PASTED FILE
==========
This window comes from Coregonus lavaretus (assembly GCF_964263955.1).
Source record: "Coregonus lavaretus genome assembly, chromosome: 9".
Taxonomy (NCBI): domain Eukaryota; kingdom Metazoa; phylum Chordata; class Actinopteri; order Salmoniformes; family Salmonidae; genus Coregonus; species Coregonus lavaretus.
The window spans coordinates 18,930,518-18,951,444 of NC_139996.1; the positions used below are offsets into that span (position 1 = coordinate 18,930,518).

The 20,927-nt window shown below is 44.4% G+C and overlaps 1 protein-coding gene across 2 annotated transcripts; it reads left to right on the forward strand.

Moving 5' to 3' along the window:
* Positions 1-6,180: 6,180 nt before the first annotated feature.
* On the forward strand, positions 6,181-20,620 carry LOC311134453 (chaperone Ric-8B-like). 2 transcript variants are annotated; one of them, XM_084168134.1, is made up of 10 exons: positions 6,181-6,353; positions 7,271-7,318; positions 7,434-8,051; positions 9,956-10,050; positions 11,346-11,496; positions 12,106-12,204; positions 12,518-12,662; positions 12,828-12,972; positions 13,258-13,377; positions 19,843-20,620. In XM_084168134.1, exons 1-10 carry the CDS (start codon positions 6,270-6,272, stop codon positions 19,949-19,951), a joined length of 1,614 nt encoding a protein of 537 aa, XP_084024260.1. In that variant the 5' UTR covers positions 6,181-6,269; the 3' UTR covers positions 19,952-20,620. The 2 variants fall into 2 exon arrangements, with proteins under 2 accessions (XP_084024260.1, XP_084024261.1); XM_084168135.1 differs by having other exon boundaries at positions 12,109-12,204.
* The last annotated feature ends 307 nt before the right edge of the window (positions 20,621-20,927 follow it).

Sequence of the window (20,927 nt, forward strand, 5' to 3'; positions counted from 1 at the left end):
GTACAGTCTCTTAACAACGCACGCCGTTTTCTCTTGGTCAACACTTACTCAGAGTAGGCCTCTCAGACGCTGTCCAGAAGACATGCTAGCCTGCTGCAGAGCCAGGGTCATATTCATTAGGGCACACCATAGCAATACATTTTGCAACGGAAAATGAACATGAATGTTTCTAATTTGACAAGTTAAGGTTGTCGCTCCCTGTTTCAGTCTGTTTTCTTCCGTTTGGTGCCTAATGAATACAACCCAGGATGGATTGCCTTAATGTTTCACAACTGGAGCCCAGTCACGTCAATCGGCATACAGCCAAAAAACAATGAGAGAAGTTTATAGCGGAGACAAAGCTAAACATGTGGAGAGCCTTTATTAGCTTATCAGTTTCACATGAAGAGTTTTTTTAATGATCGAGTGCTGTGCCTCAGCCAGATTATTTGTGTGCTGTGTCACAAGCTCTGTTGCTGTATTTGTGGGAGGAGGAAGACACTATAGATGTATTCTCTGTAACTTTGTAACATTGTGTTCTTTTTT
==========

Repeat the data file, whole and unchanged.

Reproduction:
This window comes from Coregonus lavaretus (assembly GCF_964263955.1).
Source record: "Coregonus lavaretus genome assembly, chromosome: 9".
Taxonomy (NCBI): domain Eukaryota; kingdom Metazoa; phylum Chordata; class Actinopteri; order Salmoniformes; family Salmonidae; genus Coregonus; species Coregonus lavaretus.
The window spans coordinates 18,930,518-18,951,444 of NC_139996.1; the positions used below are offsets into that span (position 1 = coordinate 18,930,518).

The 20,927-nt window shown below is 44.4% G+C and overlaps 1 protein-coding gene across 2 annotated transcripts; it reads left to right on the forward strand.

Moving 5' to 3' along the window:
* Positions 1-6,180: 6,180 nt before the first annotated feature.
* On the forward strand, positions 6,181-20,620 carry LOC311134453 (chaperone Ric-8B-like). 2 transcript variants are annotated; one of them, XM_084168134.1, is made up of 10 exons: positions 6,181-6,353; positions 7,271-7,318; positions 7,434-8,051; positions 9,956-10,050; positions 11,346-11,496; positions 12,106-12,204; positions 12,518-12,662; positions 12,828-12,972; positions 13,258-13,377; positions 19,843-20,620. In XM_084168134.1, exons 1-10 carry the CDS (start codon positions 6,270-6,272, stop codon positions 19,949-19,951), a joined length of 1,614 nt encoding a protein of 537 aa, XP_084024260.1. In that variant the 5' UTR covers positions 6,181-6,269; the 3' UTR covers positions 19,952-20,620. The 2 variants fall into 2 exon arrangements, with proteins under 2 accessions (XP_084024260.1, XP_084024261.1); XM_084168135.1 differs by having other exon boundaries at positions 12,109-12,204.
* The last annotated feature ends 307 nt before the right edge of the window (positions 20,621-20,927 follow it).

Sequence of the window (20,927 nt, forward strand, 5' to 3'; positions counted from 1 at the left end):
GTACAGTCTCTTAACAACGCACGCCGTTTTCTCTTGGTCAACACTTACTCAGAGTAGGCCTCTCAGACGCTGTCCAGAAGACATGCTAGCCTGCTGCAGAGCCAGGGTCATATTCATTAGGGCACACCATAGCAATACATTTTGCAACGGAAAATGAACATGAATGTTTCTAATTTGACAAGTTAAGGTTGTCGCTCCCTGTTTCAGTCTGTTTTCTTCCGTTTGGTGCCTAATGAATACAACCCAGGATGGATTGCCTTAATGTTTCACAACTGGAGCCCAGTCACGTCAATCGGCATACAGCCAAAAAACAATGAGAGAAGTTTATAGCGGAGACAAAGCTAAACATGTGGAGAGCCTTTATTAGCTTATCAGTTTCACATGAAGAGTTTTTTTAATGATCGAGTGCTGTGCCTCAGCCAGATTATTTGTGTGCTGTGTCACAAGCTCTGTTGCTGTATTTGTGGGAGGAGGAAGACACTATAGATGTATTCTCTGTAACTTTGTAACATTGTGTTCTTTTTT